When Dr. Amy Cullen reviewed a recent federal audit criticizing Orange County’s managed health care plan for jeopardizing the healthcare of 16,000 seniors, she saw herself.
Even though she only is 44 years old, she said the problems cited in the federal audit of CalOptima — the county’s health plan for low-income recipients of both federal Medicare and state Medi-Cal health programs — mirrored her own two-year struggle against the $1.5-billion public insurance agency.
“During the first year of my coverage, I think I filed maybe 14 grievances, because I wasn’t getting the care that I needed,” said Cullen, a physician and Costa Mesa resident who came under CalOptima coverage in 2012 after losing her private health insurance when her lupus symptoms worsened.
A scathing November 2013 federal audit criticized CalOptima for improperly denying prescriptions and medical services in a program designed primarily for elderly members.
The audit of the 16,000-member OneCare program cited a “serious threat to the health and safety” of participants.
Among other findings, auditors cited “widespread and systemic” failures, including denial of prescriptions, even when the drugs were covered by the plan; refusing to pay for emergency services; failure to pay medical providers on a timely basis; and numerous failures in allowing patients and doctors to appeal denials of coverage and other problems.
Now state auditors are checking whether those problems are systemwide.
Cullen said state regulators should be keeping a closer eye on the agency.
“I thought that it [the federal audit] was very interesting, because the things they were cited for are the exact same problems that I experienced,” said Cullen, a board-certified family medicine specialist.
“They denied coverage for things they should have covered. They would randomly increase my share of costs from zero to $1,200 a month. I’ve got stacks of letters from them denying things they should have covered,” she said, providing copies of letters to Voice of OC.
CalOptima officials said confidentiality laws prevent them from discussing Cullen’s case.
Cullen’s experience with CalOptima came at a time when it had just brought in a new company to manage its prescription drug program as it was losing about two dozen top and key executives amidst the turmoil created by Supervisor Janet Nguyen’s takeover of the CalOptima board of directors.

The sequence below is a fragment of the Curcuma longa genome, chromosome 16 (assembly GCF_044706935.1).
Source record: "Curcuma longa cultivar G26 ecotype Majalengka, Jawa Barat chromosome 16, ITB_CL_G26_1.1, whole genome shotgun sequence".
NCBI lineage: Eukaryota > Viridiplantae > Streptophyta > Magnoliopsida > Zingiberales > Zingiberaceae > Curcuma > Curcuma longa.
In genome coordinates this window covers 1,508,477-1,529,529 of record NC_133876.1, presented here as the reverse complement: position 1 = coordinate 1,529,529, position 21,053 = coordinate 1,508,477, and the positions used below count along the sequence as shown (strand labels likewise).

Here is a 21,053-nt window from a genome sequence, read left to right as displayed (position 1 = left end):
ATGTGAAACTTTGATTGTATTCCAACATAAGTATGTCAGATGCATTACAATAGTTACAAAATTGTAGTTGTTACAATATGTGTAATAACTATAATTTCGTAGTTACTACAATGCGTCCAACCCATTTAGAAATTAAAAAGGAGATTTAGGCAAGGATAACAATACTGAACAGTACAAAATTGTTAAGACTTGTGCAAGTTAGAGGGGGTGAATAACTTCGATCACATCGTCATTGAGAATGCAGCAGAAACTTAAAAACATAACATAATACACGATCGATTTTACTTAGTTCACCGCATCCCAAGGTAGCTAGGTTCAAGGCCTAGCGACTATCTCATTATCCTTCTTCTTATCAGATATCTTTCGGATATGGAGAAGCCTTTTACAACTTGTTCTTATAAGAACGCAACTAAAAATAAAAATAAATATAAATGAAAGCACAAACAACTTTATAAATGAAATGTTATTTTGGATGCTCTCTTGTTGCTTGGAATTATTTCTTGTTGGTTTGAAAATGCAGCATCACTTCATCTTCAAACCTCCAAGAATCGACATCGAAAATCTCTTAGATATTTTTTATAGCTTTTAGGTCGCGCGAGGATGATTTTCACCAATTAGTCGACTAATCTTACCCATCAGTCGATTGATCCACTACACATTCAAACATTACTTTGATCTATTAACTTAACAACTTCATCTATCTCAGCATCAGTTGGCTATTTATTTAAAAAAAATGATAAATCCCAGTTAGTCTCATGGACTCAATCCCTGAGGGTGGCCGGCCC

Nguyen and CalOptima officials have attempted to downplay the federal audit – arguing that care outcomes in 2012 were good. Cullen said such statements miss the point.
When sick people have prescriptions and services denied, they get worse. Cullen, who publicly addressed the CalOptima board about her case on March 6, points to her own condition as an example.
“I think I have a unique background to give some feedback about my care,” she said of her two years on the plan, saying it kept her focused on administrative denials rather than healing. “I was constantly dealing with some issue involving CalOptima,” Cullen said.
At the CalOptima board meeting she publicly described a tough two years with CalOptima coverage, dealing with dozens of delays on pharmacy prescriptions, denials of services and questionable referrals.
“This has been very, very frustrating for me,” Cullen said.
(Click the play button below to hear her comments.)
CalOptima Chairman Mark Refowitz agreed to address Cullen’s issues personally, and Nguyen asked staff to update the full board on Cullen’s case.
Cullen told CalOptima board members about a life-changing incident triggered by a denial of services.
Cullen noted she had been getting regularly scheduled Botox injections for numerous months that helped her control serious migraines. Botox, now known largely for its cosmetic application, is primarily used as a neurological pain and muscle medication.
Then in November 2013, “less then 24 hours before my appointment, suddenly, they denied coverage,” Cullen said. “They said I didn’t need to see my neurologist and I didn’t need to have my injections.”